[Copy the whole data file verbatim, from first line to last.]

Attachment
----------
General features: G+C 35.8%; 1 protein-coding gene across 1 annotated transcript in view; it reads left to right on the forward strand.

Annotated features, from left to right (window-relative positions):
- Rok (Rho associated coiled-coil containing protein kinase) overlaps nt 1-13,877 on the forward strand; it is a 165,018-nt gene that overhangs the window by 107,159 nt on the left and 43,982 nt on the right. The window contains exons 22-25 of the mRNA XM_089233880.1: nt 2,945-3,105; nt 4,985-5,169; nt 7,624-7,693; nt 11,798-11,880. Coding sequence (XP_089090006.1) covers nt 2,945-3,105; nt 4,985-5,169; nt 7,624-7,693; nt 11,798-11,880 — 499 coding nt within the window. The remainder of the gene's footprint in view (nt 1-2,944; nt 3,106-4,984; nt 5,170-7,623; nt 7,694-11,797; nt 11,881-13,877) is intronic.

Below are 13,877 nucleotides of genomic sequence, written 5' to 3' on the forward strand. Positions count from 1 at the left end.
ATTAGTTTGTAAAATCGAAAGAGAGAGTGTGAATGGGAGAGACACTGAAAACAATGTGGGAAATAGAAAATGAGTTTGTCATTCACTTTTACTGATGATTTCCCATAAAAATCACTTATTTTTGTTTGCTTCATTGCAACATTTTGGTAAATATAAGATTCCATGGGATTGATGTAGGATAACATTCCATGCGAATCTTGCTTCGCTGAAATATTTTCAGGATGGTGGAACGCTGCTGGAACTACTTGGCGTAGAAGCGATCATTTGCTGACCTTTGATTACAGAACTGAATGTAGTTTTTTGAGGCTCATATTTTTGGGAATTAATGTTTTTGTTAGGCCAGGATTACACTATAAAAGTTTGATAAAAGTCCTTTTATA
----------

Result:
General features: G+C 35.8%; 1 protein-coding gene across 1 annotated transcript in view; it reads left to right on the forward strand.

Annotated features, from left to right (window-relative positions):
- Rok (Rho associated coiled-coil containing protein kinase) overlaps nt 1-13,877 on the forward strand; it is a 165,018-nt gene that overhangs the window by 107,159 nt on the left and 43,982 nt on the right. The window contains exons 22-25 of the mRNA XM_089233880.1: nt 2,945-3,105; nt 4,985-5,169; nt 7,624-7,693; nt 11,798-11,880. Coding sequence (XP_089090006.1) covers nt 2,945-3,105; nt 4,985-5,169; nt 7,624-7,693; nt 11,798-11,880 — 499 coding nt within the window. The remainder of the gene's footprint in view (nt 1-2,944; nt 3,106-4,984; nt 5,170-7,623; nt 7,694-11,797; nt 11,881-13,877) is intronic.

Below are 13,877 nucleotides of genomic sequence, written 5' to 3' on the forward strand. Positions count from 1 at the left end.
ATTAGTTTGTAAAATCGAAAGAGAGAGTGTGAATGGGAGAGACACTGAAAACAATGTGGGAAATAGAAAATGAGTTTGTCATTCACTTTTACTGATGATTTCCCATAAAAATCACTTATTTTTGTTTGCTTCATTGCAACATTTTGGTAAATATAAGATTCCATGGGATTGATGTAGGATAACATTCCATGCGAATCTTGCTTCGCTGAAATATTTTCAGGATGGTGGAACGCTGCTGGAACTACTTGGCGTAGAAGCGATCATTTGCTGACCTTTGATTACAGAACTGAATGTAGTTTTTTGAGGCTCATATTTTTGGGAATTAATGTTTTTGTTAGGCCAGGATTACACTATAAAAGTTTGATAAAAGTCCTTTTATA